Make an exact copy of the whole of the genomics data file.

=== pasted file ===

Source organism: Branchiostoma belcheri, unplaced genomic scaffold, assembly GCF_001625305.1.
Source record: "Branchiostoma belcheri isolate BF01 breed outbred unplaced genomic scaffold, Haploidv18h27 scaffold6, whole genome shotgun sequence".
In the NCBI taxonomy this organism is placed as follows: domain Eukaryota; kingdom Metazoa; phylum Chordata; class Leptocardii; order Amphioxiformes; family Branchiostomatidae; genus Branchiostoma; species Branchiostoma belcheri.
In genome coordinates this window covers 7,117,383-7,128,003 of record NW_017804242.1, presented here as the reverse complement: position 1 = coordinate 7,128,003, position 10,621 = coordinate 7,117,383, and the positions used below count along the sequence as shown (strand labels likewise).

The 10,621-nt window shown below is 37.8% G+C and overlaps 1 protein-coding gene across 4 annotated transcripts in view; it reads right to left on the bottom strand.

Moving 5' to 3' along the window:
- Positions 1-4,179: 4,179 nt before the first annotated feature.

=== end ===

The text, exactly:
Source organism: Branchiostoma belcheri, unplaced genomic scaffold, assembly GCF_001625305.1.
Source record: "Branchiostoma belcheri isolate BF01 breed outbred unplaced genomic scaffold, Haploidv18h27 scaffold6, whole genome shotgun sequence".
In the NCBI taxonomy this organism is placed as follows: domain Eukaryota; kingdom Metazoa; phylum Chordata; class Leptocardii; order Amphioxiformes; family Branchiostomatidae; genus Branchiostoma; species Branchiostoma belcheri.
In genome coordinates this window covers 7,117,383-7,128,003 of record NW_017804242.1, presented here as the reverse complement: position 1 = coordinate 7,128,003, position 10,621 = coordinate 7,117,383, and the positions used below count along the sequence as shown (strand labels likewise).

The 10,621-nt window shown below is 37.8% G+C and overlaps 1 protein-coding gene across 4 annotated transcripts in view; it reads right to left on the bottom strand.

Moving 5' to 3' along the window:
- Positions 1-4,179: 4,179 nt before the first annotated feature.